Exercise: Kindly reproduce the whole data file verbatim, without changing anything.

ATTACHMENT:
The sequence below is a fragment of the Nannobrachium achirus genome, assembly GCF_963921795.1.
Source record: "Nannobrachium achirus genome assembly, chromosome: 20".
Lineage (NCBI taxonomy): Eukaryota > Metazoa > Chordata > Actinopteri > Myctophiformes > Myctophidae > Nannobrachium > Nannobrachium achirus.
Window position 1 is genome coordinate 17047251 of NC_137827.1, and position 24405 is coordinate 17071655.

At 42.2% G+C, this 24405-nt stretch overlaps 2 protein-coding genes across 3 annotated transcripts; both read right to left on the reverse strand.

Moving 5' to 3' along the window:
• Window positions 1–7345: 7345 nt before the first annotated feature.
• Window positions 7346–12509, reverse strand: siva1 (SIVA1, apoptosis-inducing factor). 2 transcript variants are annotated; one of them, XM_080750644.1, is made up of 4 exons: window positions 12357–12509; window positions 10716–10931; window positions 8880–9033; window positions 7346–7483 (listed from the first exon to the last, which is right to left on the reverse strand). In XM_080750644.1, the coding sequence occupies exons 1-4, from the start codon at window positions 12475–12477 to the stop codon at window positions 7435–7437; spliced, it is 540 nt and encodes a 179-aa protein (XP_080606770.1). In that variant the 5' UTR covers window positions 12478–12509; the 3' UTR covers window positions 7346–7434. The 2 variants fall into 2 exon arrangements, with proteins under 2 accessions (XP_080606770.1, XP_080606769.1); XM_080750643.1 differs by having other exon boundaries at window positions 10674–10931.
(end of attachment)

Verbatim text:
The sequence below is a fragment of the Nannobrachium achirus genome, assembly GCF_963921795.1.
Source record: "Nannobrachium achirus genome assembly, chromosome: 20".
Lineage (NCBI taxonomy): Eukaryota > Metazoa > Chordata > Actinopteri > Myctophiformes > Myctophidae > Nannobrachium > Nannobrachium achirus.
Window position 1 is genome coordinate 17047251 of NC_137827.1, and position 24405 is coordinate 17071655.

At 42.2% G+C, this 24405-nt stretch overlaps 2 protein-coding genes across 3 annotated transcripts; both read right to left on the reverse strand.

Moving 5' to 3' along the window:
• Window positions 1–7345: 7345 nt before the first annotated feature.
• Window positions 7346–12509, reverse strand: siva1 (SIVA1, apoptosis-inducing factor). 2 transcript variants are annotated; one of them, XM_080750644.1, is made up of 4 exons: window positions 12357–12509; window positions 10716–10931; window positions 8880–9033; window positions 7346–7483 (listed from the first exon to the last, which is right to left on the reverse strand). In XM_080750644.1, the coding sequence occupies exons 1-4, from the start codon at window positions 12475–12477 to the stop codon at window positions 7435–7437; spliced, it is 540 nt and encodes a 179-aa protein (XP_080606770.1). In that variant the 5' UTR covers window positions 12478–12509; the 3' UTR covers window positions 7346–7434. The 2 variants fall into 2 exon arrangements, with proteins under 2 accessions (XP_080606770.1, XP_080606769.1); XM_080750643.1 differs by having other exon boundaries at window positions 10674–10931.